Doctors have lots of tools for predicting a patient’s health. But—as even they will tell you—they’re no match for the complexity of the human body. Heart attacks in particular are hard to anticipate. Now, scientists have shown that computers capable of teaching themselves can perform even better than standard medical guidelines, significantly increasing prediction rates. If implemented, the new method could save thousands or even millions of lives a year.

04/18/2017

Exercise is contagious, especially if you’re a man

Science

They found that as people in cities with nice weather went for especially long runs, their friends in unaffected cities would extend their own runs, increasing their running distance and time and burning more calories. That suggests that at least some of that extra exercise is thanks to social influence, the researchers write today in Nature Communications. Men appeared more susceptible than women: They were strongly affected by male friends and moderately affected by female friends, whereas women were moderately affected by other women and unaffected by men.

04/14/2017

Japanese man is first to receive ‘reprogrammed’ stem cells from another person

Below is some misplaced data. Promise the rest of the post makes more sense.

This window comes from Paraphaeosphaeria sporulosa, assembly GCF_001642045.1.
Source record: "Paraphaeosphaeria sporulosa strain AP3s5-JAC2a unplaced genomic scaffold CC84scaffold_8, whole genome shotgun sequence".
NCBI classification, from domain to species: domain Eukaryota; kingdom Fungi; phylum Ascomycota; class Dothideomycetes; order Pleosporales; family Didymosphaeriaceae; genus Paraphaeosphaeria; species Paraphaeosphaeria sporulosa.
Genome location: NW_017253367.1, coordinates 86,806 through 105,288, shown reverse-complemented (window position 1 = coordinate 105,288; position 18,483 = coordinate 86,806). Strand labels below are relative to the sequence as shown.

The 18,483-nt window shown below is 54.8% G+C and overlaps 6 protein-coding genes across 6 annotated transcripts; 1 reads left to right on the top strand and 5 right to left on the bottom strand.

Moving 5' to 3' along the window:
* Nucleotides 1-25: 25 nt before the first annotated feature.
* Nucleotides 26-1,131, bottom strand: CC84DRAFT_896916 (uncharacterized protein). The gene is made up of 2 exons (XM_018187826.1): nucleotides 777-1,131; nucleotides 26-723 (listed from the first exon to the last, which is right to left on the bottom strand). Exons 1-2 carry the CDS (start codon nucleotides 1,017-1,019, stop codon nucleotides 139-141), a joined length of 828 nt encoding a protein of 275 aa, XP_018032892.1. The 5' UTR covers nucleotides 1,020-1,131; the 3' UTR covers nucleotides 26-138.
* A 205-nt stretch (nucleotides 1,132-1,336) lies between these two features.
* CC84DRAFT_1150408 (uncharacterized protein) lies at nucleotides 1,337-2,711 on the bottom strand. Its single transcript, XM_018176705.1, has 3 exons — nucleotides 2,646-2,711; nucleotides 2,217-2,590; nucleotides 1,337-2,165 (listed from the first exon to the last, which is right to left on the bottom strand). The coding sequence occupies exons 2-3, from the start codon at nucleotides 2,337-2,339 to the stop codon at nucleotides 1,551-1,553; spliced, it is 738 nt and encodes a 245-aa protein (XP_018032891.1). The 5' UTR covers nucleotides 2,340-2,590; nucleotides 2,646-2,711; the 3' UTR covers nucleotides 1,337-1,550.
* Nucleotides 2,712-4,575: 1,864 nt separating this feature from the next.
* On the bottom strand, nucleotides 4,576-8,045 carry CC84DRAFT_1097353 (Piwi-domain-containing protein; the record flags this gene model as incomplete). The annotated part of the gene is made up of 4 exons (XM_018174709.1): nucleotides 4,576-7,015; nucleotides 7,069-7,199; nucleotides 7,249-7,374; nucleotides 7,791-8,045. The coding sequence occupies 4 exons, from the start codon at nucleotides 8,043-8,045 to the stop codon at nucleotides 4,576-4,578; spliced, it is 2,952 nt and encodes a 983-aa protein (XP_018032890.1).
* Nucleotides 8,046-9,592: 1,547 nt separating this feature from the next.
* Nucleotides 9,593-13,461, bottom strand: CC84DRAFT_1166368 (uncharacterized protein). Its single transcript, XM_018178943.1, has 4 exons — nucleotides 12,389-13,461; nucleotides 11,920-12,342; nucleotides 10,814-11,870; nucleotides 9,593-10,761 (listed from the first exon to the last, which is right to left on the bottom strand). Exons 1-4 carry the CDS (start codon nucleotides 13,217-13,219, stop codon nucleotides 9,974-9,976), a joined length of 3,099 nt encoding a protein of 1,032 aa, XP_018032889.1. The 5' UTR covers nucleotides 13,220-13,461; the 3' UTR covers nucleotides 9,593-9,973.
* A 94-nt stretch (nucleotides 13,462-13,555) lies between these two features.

Nature

On 28 March, a Japanese man in his 60s became the first person to receive cells derived from induced pluripotent stem (iPS) cells donated by another person. The surgery is expected to set the path for more applications of iPS-cell technology, which offers the versatility of embryonic stem cells without their ethical taint. Banks of iPS cells from diverse donors could make stem-cell transplants more convenient to perform, while slashing costs.

04/13/2017

US regulators test organs-on-chips for food safety monitoring

Nature

The US Food and Drug Administration (FDA) has started testing whether livers-on-a-chip — miniature ‘organs’ engineered to mimic biological functions — can reliably model human reactions to food and foodborne illnesses. The experiments will help the agency to determine whether companies can substitute chip data for animal data when applying for approval of a new compound, such as a food additive, that could prove toxic. It is the first time a regulatory agency anywhere in the world has pursued organs-on-chips as an alternative to animal testing.

04/12/2017

Study finds some significant differences in brains of men and women

Science

Do the anatomical differences between men and women—sex organs, facial hair, and the like—extend to our brains? The question has been as difficult to answer as it has been controversial. Now, the largest brain-imaging study of its kind indeed finds some sex-specific patterns, but overall more similarities than differences. The work raises new questions about how brain differences between the sexes may influence intelligence and behavior.